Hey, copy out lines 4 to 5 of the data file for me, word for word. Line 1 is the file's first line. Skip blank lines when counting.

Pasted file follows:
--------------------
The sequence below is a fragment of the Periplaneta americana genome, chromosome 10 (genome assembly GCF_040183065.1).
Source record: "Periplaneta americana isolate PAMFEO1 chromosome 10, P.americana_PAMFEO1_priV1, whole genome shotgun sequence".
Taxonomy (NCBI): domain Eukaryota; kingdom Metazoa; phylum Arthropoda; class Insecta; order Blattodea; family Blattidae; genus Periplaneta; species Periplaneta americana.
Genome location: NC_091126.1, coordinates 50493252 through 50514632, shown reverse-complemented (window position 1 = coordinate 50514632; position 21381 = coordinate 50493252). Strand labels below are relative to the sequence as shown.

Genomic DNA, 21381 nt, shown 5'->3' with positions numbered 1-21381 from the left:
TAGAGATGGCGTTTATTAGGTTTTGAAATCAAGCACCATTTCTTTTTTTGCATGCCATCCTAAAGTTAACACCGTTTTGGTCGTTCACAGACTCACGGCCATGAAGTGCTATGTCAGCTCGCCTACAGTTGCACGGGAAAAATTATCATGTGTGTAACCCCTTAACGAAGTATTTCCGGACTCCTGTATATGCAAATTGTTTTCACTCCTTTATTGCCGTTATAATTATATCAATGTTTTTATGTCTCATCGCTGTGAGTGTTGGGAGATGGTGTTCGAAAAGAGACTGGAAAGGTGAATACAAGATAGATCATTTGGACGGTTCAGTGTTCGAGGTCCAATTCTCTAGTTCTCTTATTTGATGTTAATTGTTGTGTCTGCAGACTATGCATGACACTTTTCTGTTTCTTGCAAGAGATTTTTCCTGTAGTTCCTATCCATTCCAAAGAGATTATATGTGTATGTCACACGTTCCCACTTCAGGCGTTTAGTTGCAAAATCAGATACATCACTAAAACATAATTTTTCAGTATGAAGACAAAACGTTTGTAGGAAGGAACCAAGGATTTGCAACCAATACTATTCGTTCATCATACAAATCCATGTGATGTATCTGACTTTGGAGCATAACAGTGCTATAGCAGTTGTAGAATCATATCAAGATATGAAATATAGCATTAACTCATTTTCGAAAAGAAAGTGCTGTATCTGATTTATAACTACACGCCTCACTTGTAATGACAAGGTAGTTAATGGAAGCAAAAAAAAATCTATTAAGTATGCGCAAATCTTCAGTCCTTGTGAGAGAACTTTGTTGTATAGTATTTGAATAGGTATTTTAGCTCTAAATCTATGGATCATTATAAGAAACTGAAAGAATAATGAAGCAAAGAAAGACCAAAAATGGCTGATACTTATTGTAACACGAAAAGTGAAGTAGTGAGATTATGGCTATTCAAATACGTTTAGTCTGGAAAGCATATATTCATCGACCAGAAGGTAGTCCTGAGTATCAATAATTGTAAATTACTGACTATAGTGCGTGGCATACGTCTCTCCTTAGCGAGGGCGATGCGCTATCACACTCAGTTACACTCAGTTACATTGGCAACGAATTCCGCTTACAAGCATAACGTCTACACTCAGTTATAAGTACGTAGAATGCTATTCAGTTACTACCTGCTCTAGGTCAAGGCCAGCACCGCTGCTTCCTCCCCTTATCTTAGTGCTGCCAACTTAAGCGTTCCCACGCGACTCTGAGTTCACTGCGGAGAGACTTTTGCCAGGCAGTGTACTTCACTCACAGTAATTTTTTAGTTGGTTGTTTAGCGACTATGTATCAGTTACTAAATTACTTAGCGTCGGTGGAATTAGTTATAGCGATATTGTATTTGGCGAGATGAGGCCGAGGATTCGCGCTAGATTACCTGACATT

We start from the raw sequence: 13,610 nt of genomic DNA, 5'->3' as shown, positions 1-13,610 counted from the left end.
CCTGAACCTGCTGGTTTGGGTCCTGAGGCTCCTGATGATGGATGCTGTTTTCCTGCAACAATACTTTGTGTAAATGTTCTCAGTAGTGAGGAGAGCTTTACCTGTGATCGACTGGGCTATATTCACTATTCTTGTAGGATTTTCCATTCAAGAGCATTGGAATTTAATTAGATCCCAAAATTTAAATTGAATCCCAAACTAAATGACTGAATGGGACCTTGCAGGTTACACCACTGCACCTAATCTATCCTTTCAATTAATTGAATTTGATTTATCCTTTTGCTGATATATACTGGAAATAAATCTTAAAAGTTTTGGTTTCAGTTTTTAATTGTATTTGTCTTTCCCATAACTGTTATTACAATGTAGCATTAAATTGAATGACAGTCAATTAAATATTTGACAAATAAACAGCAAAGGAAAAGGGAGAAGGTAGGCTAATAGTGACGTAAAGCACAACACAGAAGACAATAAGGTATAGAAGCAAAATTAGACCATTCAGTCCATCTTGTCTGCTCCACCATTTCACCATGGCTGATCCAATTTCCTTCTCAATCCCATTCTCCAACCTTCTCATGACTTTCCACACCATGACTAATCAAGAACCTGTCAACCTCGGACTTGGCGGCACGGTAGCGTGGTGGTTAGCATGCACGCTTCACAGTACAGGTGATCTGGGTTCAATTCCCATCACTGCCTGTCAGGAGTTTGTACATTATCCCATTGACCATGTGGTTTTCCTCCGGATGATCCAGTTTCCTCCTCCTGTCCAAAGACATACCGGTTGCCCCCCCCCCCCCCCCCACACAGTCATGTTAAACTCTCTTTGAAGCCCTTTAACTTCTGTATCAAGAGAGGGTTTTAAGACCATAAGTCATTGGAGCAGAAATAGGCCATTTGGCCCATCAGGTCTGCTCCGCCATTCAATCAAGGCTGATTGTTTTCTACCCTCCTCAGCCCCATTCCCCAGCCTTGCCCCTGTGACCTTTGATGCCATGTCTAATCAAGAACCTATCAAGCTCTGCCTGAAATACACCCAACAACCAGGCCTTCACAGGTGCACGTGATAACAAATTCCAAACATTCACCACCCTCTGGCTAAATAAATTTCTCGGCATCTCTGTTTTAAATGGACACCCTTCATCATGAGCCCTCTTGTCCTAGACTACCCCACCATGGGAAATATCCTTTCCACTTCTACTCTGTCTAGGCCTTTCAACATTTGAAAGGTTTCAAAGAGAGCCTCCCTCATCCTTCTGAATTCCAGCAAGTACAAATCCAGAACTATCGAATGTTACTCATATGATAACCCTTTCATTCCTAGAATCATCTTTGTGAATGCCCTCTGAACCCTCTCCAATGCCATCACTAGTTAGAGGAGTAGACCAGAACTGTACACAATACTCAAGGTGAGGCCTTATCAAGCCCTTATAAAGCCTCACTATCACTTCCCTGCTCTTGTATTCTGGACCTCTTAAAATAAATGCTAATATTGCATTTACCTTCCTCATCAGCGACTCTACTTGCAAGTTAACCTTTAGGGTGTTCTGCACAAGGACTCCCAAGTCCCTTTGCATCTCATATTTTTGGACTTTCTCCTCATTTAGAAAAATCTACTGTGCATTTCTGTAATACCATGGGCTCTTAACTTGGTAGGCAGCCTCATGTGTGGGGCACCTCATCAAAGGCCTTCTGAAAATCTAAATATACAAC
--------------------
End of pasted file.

Genome location: NC_091126.1, coordinates 50493252 through 50514632, shown reverse-complemented (window position 1 = coordinate 50514632; position 21381 = coordinate 50493252). Strand labels below are relative to the sequence as shown.

Genomic DNA, 21381 nt, shown 5'->3' with positions numbered 1-21381 from the left: